All were chosen from thousands of worthy entrants by a team of judges.
The A-list guests at the event, hosted by Carol Vorderman, were humbled by the stories they heard.
Ozzy Osbourne said: "Whenever I have a bad day I just think of these poor people. We don't have bad days."
Hell's Kitchen chef Gordon Ramsay said: "It's a humbling experience. These people have been through extraordinary events. They're an inspiration."
Model Nell McAndrew, who recently had a miscarriage, added: "It's good to come to things like this because it makes you realise there are people far worse off."
Victoria Beckham said: "Some of the people getting these awards are just amazing. It's so emotional I was thinking about wearing waterproof mascara."
We all hope that if and when the moment comes, we can be heroes. That we can cast our fears aside and find an inner strength we never knew we had.
Last night the Mirror honoured those who rose to the challenge and beyond. The nation is proud of every one.
(courtesy for Mirror.co.uk)
Wednesday, 30 June 2010
Winfrey, who earned $315 million over the past year, regained the No. 1 spot from Angelina Jolie, who fell to No. 18 in the ranking of the richest.
Beyoncé rose two notches to No. 2, raking in $87 million. Jay-Z must be happy, though he's at 15.
James Cameron came in at 3, which isn't a big surprise since his sci-fi hit Avatar was the highest-grossing film ever. Other women in the top 10 were pop shocker Lady Gaga (4), Britney Spears (6), Sandra Bullock (8) and good old Madonna (10). Rounding out the fattest bank accounts: Johnny Depp (9) and the entire band U2 (7).
And despite all his personal travails, Tiger Woods still made the No. 5 slot. The golfer earned $105 million between June 2009 and June 2010.
Next year will likely be a different story for Tiger, the mag predicts.
Sunday, 6 June 2010
Over six days in May, faraway from the familiar choreography of
They short of for more insight into an disagreement on the rig that day between a manager for BP, the well’s title-holder, and one for Transocean, the rig’s owner, and asked Curt R. Kuchta, the rig’s captain, how the crew knew who was in charge.
“It’s pretty well understood amongst the crew who’s in charge,” he said.
“How do they know that?” a Coast Guard investigator asked.
“I guess, I don’t know,” Captain Kuchta said. “But it’s pretty well — everyone knows.”
Looking annoyed, Capt. Hung Nguyen of the Coast Guard, one of the chief federal investigators, shook his head. The switch confirmed a surveillance he had made earlier in the day at the inquiry.
“A lot of activities seem not very tightly coordinated in the way that would make me relaxed,” he said. “Maybe that’s just the way of business out there.”
Investigators have paying attention on the minute-to-minute decisions and breakdowns to know what led to the explosion of the Deepwater Horizon, killing 11 people and setting off the largest oil spill in United States history and an environmental tragedy. But the lack of coordination was not limited to the day of the detonation.
New government and BP credentials, interviews with experts and testimony by witnesses present the clearest indication to date that an assortment of oversight agencies granted exceptions to rules, allowed risks to build up and made a disaster more likely on the rig, particularly with a mix of different companies operating on the Deepwater whose interests were not always in sync.
And in the aftermath, arguments about who is in charge of the cleanup — often a signal that no one is in charge — have led to delays, distractions and disagreements over how to cap the well and defend the coastline. As a result, with oil continuing to gush a mile below the surface in the Gulf of Mexico, the laws of physics are largely in control, creating the daunting challenge of trying to plug a hole at depths where equipment is straining under more than a ton of pressure per square inch.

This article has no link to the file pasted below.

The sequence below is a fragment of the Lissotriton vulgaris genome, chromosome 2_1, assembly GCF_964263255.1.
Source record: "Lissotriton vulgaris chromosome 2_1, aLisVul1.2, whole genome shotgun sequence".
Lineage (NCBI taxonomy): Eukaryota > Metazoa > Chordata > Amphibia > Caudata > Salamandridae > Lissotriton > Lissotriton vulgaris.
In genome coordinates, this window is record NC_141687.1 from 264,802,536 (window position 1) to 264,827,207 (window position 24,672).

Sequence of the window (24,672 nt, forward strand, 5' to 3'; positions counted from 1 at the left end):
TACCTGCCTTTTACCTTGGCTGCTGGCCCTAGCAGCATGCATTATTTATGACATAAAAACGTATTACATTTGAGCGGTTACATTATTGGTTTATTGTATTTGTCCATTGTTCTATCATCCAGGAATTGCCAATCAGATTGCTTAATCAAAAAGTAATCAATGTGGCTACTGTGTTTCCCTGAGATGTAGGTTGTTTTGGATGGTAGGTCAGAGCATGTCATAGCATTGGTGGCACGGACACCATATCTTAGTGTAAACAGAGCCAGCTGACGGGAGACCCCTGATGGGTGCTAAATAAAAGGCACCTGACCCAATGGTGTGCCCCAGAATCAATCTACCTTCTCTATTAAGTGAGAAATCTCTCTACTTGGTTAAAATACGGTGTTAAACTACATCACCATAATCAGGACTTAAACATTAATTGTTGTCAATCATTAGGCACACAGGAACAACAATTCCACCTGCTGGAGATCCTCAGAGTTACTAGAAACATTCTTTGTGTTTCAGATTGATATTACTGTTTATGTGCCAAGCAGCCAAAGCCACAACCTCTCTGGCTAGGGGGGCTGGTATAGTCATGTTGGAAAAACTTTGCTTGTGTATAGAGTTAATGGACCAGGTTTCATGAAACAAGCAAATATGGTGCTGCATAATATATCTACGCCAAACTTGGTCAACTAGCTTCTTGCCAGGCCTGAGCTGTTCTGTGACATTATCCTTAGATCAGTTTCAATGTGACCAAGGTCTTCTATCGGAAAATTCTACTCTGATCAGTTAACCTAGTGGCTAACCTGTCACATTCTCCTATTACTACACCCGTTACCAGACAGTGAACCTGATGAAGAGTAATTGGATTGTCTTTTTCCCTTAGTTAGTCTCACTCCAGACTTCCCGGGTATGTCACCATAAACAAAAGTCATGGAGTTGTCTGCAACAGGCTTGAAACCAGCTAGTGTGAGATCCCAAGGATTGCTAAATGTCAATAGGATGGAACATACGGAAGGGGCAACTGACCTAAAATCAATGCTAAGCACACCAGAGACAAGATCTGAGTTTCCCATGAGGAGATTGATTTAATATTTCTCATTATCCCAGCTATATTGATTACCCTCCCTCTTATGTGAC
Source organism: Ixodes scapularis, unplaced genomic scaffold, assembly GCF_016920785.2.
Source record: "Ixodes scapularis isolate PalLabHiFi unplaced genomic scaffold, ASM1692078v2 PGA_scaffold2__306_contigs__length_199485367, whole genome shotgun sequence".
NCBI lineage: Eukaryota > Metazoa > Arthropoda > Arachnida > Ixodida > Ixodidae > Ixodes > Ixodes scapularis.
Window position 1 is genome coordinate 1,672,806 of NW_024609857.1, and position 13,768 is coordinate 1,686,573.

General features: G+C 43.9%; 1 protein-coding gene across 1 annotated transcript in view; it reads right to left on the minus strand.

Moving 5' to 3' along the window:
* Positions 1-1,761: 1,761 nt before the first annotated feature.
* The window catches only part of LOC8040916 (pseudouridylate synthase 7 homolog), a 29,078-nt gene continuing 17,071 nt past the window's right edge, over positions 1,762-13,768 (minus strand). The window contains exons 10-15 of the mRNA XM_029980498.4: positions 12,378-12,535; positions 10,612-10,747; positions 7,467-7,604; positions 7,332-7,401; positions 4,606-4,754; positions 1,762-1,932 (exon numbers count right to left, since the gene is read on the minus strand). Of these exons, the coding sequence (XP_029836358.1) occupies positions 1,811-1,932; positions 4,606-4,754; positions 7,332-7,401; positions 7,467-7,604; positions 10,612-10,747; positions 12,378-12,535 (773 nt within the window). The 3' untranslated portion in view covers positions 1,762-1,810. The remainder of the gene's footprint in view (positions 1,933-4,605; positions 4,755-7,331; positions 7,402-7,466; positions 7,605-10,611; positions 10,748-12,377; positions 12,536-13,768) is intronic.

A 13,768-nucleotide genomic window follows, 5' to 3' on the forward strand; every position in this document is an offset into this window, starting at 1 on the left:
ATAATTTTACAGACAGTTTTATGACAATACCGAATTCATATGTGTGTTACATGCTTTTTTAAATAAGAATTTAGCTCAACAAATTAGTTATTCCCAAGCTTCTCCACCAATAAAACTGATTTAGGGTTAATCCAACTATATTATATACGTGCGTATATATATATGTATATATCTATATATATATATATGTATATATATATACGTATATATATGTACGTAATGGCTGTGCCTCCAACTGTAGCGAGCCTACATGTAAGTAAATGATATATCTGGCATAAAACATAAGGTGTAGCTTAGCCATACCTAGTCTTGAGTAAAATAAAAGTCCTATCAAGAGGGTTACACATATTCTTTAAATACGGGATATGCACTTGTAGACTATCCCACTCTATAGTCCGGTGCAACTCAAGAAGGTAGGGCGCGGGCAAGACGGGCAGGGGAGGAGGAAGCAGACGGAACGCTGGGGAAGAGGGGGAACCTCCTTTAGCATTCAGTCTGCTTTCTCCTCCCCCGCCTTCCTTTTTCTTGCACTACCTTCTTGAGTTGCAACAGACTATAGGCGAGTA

Tad W. Patzek, chairman of the Petroleum and Geosystems Engineering Department at the
His conclusion could also apply to what occurred long before the tragedy.
Friday, 4 June 2010
117 bodies recovered, families to be given compensation
The nation mourns the dead today as the death toll from Thursday’s fire in eight buildings in Old Town of Dhaka increased to 117 till Friday evening, casting a pall of gloom everywhere.
The air had weighed heavy over Old Town, a closely woven society, since the fire, the deadliest ever in Dhaka, broke out about 9:00pm on Thursday with the grownup losing their wife and children and the children losing their parents and elders.
At least eight bordering buildings went up
More than 150, mostly women and children, were injured as the fire continued burning for two hours. Plasters flaked off the building walls at the impact of the explosion of the transformer and the buildings burned black.
The government on Friday announce a national mourning day for Saturday in a mark of respect to the deceased.
The president, Zillur Rahman, the prime minister, Sheikh Hasina, and the leader of opposition in the parliament, Khaleda Zia, in separate messages on Friday expressed their shock at the loss of lives in the fire.
They prayed for the salvation of
Hasina went to the DMCH burnt unit about 11:00am on Friday and said the government would bear treatment cost of all the patients and their rehabilitation. She also announced the government would open such burn units in the districts.
Khaleda along with her party leaders and activists visited the place of occurrence about 2:00am on Friday and announced to pay for the treatment of the patients.
Special payers were said in mosques, temples, churches and pagodas across the country on Friday seeking salvation of
Twenty-six of the injured were admitted to the burn and plastic surgery unit at Dhaka Medical College Hospital. Fourteen others were sent to Combined Military Hospital in Dhaka.
Fourteen of the critically injured suffered burn of at least 40 per cent of their body surface area, said physicians at the hospitals. Most of such patients had their respiratory tracts burnt.